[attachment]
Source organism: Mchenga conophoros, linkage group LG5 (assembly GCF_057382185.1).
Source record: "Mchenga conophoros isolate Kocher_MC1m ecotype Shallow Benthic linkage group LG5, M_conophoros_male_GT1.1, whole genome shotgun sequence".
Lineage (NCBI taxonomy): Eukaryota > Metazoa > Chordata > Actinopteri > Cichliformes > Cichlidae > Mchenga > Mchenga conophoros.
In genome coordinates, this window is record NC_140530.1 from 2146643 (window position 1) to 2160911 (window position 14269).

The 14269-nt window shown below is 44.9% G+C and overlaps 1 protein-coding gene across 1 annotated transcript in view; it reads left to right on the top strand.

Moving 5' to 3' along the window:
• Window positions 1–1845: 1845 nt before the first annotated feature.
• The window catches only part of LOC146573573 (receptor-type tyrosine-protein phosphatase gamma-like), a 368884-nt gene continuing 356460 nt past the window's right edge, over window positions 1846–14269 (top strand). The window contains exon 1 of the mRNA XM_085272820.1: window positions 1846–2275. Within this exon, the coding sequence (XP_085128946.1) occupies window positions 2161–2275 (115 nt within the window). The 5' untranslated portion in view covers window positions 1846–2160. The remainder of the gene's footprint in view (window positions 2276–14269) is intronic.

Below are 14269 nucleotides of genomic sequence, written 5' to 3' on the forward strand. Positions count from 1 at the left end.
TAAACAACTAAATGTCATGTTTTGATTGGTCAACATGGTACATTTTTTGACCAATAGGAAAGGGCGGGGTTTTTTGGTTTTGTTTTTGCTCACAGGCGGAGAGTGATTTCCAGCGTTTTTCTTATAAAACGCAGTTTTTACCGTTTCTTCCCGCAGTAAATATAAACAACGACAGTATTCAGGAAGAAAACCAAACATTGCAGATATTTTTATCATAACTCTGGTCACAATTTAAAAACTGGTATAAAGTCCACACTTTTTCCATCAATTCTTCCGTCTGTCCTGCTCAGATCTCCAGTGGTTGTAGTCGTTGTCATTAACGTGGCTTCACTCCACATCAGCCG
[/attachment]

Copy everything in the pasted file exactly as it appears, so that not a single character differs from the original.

Source organism: Mchenga conophoros, linkage group LG5 (assembly GCF_057382185.1).
Source record: "Mchenga conophoros isolate Kocher_MC1m ecotype Shallow Benthic linkage group LG5, M_conophoros_male_GT1.1, whole genome shotgun sequence".
Lineage (NCBI taxonomy): Eukaryota > Metazoa > Chordata > Actinopteri > Cichliformes > Cichlidae > Mchenga > Mchenga conophoros.
In genome coordinates, this window is record NC_140530.1 from 2146643 (window position 1) to 2160911 (window position 14269).

The 14269-nt window shown below is 44.9% G+C and overlaps 1 protein-coding gene across 1 annotated transcript in view; it reads left to right on the top strand.

Moving 5' to 3' along the window:
• Window positions 1–1845: 1845 nt before the first annotated feature.
• The window catches only part of LOC146573573 (receptor-type tyrosine-protein phosphatase gamma-like), a 368884-nt gene continuing 356460 nt past the window's right edge, over window positions 1846–14269 (top strand). The window contains exon 1 of the mRNA XM_085272820.1: window positions 1846–2275. Within this exon, the coding sequence (XP_085128946.1) occupies window positions 2161–2275 (115 nt within the window). The 5' untranslated portion in view covers window positions 1846–2160. The remainder of the gene's footprint in view (window positions 2276–14269) is intronic.

Below are 14269 nucleotides of genomic sequence, written 5' to 3' on the forward strand. Positions count from 1 at the left end.
TAAACAACTAAATGTCATGTTTTGATTGGTCAACATGGTACATTTTTTGACCAATAGGAAAGGGCGGGGTTTTTTGGTTTTGTTTTTGCTCACAGGCGGAGAGTGATTTCCAGCGTTTTTCTTATAAAACGCAGTTTTTACCGTTTCTTCCCGCAGTAAATATAAACAACGACAGTATTCAGGAAGAAAACCAAACATTGCAGATATTTTTATCATAACTCTGGTCACAATTTAAAAACTGGTATAAAGTCCACACTTTTTCCATCAATTCTTCCGTCTGTCCTGCTCAGATCTCCAGTGGTTGTAGTCGTTGTCATTAACGTGGCTTCACTCCACATCAGCCG